For LaVon Bracy, the pain of racial discrimination, of fighting for her rights as a U.S. citizen, still aches every time she thinks about Florida's new voter identification law.
"When I think I had ancestors that died for this right. I owe it to them ... to do what I'm doing," said Bracy, who years ago helped desegregate her Florida high school and today is fighting to change voting restrictions she feels are designed to keep people like her away from the polls.
Parts of the Florida law -- which required a photo ID to vote, restricted voter registration techniques and limited early voting -- have been curtailed by federal courts.
Still, it is one of more than two dozen laws across the country approved in at least 15 states since 2011 to deal with concerns around voter fraud and election irregularities. But courts and the Justice Department have reversed or weakened several of those regulations in a flurry of recent litigation.
Anita MonCrief, however, could not disagree more strongly with Bracy.
MonCrief, who is also African American, told women gathered at the Woman's Up Pavilion at the Republican National Convention in August that she resents when other blacks suggest that efforts to crack down on voter fraud are racially motivated.
"This is not the 60's and blacks are not your victims," MonCrief tweeted during the week of the convention. "Do you know any blacks that have been disenfranchised by having poll watchers in place? Neither do I."
CNN senior correspondent Joe Johns will explore the impact of tough new voter laws in an hour-long documentary set to air on Sunday. It focuses on new legislative voting changes in Florida and how those changes may affect the outcome of the 2012 presidential election.
Political tactic or vital for democracy?
This year's fight has been especially intense in the battleground states of Florida and Pennsylvania, where there have been high-profile fights over new voter identification laws, and Ohio, where the campaigns of President Barack Obama and Republican White House challenger Mitt Romney were locked in a showdown over early voting.
Some see the voter laws as a political weapon designed to discourage turnout during an election where every vote may matter. Others, however, feel that the laws are a simple and painless way to assure the integrity of the voting process.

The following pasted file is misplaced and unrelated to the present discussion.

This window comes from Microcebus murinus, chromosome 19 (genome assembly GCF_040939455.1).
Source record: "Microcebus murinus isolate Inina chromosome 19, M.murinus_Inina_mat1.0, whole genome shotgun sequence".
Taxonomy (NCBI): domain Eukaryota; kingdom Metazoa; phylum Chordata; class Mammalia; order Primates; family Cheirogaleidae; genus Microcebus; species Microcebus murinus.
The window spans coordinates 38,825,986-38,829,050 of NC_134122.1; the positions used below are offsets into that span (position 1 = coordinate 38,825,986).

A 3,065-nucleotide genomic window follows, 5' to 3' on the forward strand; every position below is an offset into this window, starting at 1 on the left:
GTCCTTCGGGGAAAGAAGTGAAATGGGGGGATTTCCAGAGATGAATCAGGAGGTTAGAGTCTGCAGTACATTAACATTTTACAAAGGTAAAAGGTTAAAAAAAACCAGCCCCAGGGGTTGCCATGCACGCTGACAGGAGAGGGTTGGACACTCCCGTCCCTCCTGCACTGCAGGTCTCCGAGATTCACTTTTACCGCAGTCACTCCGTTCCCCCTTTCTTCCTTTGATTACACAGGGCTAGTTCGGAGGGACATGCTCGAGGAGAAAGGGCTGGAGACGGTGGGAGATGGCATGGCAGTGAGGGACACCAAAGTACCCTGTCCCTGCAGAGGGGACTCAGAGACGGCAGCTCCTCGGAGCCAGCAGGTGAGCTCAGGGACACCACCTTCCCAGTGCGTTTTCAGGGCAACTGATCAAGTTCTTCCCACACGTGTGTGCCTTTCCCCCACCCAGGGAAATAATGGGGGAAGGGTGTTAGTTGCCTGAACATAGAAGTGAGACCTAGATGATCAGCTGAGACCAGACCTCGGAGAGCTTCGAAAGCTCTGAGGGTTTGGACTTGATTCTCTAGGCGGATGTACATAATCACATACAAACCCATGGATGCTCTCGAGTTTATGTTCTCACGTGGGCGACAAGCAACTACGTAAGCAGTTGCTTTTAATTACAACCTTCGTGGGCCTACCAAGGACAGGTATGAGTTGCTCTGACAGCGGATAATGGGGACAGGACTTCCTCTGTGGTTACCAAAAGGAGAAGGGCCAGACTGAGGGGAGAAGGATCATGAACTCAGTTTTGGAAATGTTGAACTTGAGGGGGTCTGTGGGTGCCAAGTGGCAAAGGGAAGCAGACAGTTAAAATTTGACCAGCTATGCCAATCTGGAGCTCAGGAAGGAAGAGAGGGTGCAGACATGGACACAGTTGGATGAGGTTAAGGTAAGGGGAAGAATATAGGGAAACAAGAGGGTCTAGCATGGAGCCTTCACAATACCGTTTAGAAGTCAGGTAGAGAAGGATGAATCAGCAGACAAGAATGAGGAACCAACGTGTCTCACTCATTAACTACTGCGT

"We've seen a great deal of litigation in the last two election cycles," said Dan Tokaji, an Ohio State University law professor. "This is shaping up to be an extremely close presidential election in which a lot of these seemingly little things could add up and make a difference in these swing states in Florida or Ohio or Pennsylvania."
But are the slew of new laws a solution in search of a problem?
Johns' investigation reveals there were 55 cases of voter fraud referred for prosecution by the Florida Secretary of State out of 11.6 million registered voters over five years, the latest period for which data is available.
Evidence of voter fraud?
"It's true that there is some voter fraud in this country ... but there is no credible evidence that there is any systematic in-person voter fraud. It's not a serious problem," Richard Hasen a political science and law professor at the University of California-Irvine told CNN.
There is recent evidence, however, that some voting fraud does exist.
Last month the Republican National Committee announced it cut ties with a consulting firm that Florida election officials say may have filed falsified voter registration paperwork. The story was first reported by NBC News.
Palm Beach County Supervisor of Elections Susan Bucher told CNN that her office has called into question as many as 106 voter registration applications that were turned in by someone connected to Strategic Allied Consulting. Fred Petti, an attorney for the firm, said the employee involved in the questionable signatures was "fired immediately."
Republicans in Florida and in the battlegrounds of Colorado, North Carolina and Virginia have paid Strategic Allied Consulting at least $3 million in recent months for voter registration and get-out-the-vote efforts, although the issues appear to be limited to Florida.
According to the Brennan Center for Justice, a legal think tank at the New York University School of Law that has criticized the increase in what it sees as prohibitive voting laws, there have been 25 laws and two executive actions passed in 19 states since the beginning of 2011 which "could make it harder to vote."
However, "nearly a dozen courts overturned or weakened restrictive measures, and the Department of Justice blocked others," the group wrote on its web site.
In August, a federal appeals court in Washington struck down the Texas voter ID law requiring photos for voters at the polls, calling it racially discriminatory. Republican Gov. Rick Perry signed the voter ID measure into law last year, but it had yet not gone into effect because the federal Voting Rights Act requires changes in Texas voting laws to be pre-cleared by the Justice Department.